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Santa Cruz County Parks Parcel Tax, Measure F (June 2014)

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A Santa Cruz County Parks Parcel Tax, Measure F ballot question was on the June 3, 2014 election ballot for voters in Santa Cruz County, California, where it was approved.

This measure authorized a parcel tax on all improved parcels of land in the unincorporated areas of the county at a rate of $8.50 per parcel. The annual revenue from this tax was estimated at $355,000 and was earmarked for cleaning and maintaining park restrooms, county park and recreational areas, beaches and other open space areas. The revenue was also designed to be used to offer activities for children and youth, such as recreation programs, swim lessons, art programs and science programs.[1]

Prior to Measure F, Santa Cruz County park service maintained its 59 parks and open space areas and beach access encompassing over 1400 acres in part through an annual service charge of $6.58 per residential unit, which was set to expire at the end of the 2013-2014 fiscal year. The tax proposed by Measure F was designed to take the place of this service charge, which generated about $298,000 during the fiscal year of 2012-13.[1][2]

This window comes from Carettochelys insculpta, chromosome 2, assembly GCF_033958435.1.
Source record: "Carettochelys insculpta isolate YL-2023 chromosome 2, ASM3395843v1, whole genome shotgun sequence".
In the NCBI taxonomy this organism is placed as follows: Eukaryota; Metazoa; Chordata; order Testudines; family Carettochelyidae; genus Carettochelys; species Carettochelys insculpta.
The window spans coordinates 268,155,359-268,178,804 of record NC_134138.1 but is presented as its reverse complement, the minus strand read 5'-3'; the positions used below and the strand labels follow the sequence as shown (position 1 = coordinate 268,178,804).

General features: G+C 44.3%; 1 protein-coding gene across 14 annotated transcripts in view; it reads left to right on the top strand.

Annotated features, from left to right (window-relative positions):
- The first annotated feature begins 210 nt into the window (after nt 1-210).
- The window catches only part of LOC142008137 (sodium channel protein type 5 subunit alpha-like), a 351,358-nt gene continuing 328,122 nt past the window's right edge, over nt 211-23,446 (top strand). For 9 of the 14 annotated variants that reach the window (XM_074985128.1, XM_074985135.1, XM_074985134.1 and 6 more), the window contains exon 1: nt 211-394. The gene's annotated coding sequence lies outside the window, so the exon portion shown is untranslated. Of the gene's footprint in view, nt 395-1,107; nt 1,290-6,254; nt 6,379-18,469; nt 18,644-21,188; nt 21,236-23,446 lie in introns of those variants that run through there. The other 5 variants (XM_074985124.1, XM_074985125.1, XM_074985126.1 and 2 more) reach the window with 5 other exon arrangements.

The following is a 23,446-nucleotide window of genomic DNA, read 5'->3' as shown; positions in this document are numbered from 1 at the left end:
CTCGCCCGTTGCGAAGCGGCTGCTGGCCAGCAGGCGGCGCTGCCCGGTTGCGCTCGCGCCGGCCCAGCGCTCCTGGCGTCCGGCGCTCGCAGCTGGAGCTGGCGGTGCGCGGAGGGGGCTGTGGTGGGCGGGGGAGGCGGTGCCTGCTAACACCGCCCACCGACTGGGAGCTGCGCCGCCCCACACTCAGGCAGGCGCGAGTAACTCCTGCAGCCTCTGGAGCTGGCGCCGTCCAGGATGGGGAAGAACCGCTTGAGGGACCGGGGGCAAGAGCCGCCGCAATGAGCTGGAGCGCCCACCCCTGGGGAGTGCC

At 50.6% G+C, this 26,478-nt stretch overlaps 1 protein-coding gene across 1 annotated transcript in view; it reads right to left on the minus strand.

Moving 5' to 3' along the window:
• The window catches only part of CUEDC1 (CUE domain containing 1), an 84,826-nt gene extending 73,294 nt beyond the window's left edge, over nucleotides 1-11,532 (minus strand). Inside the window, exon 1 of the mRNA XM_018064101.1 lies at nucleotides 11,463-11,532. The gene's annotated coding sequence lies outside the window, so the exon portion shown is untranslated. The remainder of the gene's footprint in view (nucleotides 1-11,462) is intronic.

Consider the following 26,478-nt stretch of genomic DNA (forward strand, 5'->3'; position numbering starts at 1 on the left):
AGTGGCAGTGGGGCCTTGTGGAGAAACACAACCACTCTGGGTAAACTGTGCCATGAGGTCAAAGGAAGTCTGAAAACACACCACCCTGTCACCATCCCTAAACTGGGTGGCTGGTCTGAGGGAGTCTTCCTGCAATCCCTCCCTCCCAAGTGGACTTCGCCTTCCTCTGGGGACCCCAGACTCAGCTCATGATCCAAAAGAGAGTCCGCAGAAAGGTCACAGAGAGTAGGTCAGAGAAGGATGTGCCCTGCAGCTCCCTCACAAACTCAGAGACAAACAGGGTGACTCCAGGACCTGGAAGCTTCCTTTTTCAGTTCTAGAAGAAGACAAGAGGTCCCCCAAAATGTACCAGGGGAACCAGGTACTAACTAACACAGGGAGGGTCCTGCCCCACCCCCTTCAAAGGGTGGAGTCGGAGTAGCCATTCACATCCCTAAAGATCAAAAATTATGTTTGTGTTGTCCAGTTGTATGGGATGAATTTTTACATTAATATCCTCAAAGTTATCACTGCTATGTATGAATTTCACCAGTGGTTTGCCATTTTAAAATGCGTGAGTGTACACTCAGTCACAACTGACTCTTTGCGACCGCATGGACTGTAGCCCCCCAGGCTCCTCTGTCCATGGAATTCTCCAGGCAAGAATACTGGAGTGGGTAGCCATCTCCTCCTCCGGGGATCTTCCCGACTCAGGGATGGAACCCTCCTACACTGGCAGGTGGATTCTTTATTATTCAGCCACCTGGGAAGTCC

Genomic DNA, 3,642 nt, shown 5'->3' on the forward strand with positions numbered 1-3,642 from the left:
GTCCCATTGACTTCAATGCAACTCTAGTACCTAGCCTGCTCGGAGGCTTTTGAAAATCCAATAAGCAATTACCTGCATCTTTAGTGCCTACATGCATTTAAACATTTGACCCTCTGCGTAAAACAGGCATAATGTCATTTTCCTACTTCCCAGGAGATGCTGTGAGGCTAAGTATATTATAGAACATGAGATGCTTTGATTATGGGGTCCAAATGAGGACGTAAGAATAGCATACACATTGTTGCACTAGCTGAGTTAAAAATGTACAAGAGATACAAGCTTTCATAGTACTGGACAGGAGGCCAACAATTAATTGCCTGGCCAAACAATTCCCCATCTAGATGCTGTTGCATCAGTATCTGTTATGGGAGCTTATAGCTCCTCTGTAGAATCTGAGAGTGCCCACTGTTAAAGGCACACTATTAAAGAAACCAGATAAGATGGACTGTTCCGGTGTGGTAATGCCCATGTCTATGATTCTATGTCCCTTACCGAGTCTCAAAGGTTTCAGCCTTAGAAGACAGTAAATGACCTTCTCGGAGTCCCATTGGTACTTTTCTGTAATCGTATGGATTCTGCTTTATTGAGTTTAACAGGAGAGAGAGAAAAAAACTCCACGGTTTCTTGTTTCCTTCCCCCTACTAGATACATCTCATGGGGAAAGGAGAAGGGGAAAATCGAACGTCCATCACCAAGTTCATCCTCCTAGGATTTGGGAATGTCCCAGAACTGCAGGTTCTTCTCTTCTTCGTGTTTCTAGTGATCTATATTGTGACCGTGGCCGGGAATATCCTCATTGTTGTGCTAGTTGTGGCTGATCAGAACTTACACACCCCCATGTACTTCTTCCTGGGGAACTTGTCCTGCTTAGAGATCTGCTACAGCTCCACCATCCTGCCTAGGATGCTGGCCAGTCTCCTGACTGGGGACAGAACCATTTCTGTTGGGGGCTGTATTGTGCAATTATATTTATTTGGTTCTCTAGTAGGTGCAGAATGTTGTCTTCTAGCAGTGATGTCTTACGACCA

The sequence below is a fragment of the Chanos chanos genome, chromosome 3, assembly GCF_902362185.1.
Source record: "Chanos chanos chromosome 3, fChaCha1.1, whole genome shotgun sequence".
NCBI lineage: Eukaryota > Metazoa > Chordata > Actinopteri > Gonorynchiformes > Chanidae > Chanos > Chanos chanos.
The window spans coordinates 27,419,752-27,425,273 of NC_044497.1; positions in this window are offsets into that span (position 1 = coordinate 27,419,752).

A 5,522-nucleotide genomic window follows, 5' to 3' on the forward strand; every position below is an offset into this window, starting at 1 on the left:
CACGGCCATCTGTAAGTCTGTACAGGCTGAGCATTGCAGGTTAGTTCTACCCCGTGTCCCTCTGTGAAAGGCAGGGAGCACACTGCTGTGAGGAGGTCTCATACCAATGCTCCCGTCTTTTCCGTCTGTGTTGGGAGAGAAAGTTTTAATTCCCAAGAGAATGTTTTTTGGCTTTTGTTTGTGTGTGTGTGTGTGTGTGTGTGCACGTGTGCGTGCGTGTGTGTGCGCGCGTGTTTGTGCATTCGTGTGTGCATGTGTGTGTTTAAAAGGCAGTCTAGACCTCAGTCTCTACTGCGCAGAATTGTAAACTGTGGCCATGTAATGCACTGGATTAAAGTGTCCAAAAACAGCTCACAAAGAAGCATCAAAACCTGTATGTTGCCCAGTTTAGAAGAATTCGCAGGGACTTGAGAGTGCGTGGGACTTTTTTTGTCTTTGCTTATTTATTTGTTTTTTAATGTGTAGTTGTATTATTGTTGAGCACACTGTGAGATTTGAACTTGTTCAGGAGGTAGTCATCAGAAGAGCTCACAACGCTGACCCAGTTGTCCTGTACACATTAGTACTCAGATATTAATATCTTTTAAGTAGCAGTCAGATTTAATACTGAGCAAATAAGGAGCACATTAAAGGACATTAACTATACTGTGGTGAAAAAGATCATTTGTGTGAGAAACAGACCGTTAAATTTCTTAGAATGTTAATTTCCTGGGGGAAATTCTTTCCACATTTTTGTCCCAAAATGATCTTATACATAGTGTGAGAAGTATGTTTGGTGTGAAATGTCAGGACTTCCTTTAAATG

A 2/3rds supermajority vote was required for the approval of this measure.

Election results

Measure F
ResultVotesPercentage
Approveda Yes 19,438 76.24%
No6,05823.76%
Election results from Santa Cruz County Elections Office

Text of measure

Ballot question

The question on the ballot:[2]

Funding for Santa Cruz County Parks. To properly maintain Santa Cruz County parks, facilities, beach access, and open space; clean bathrooms; repair roofs and electrical systems; keep facilities open and safe; provide recreation to children, teenagers, families, and seniors: shall Santa Cruz County levy an annual tax of $8.50 per improved parcel, replacing an expiring service charge on residential units within the County’s Park and Recreation District, with all funds staying local? [3]

Impartial analysis

The following impartial analysis of Measure F was prepared by the office of the county counsel:[2]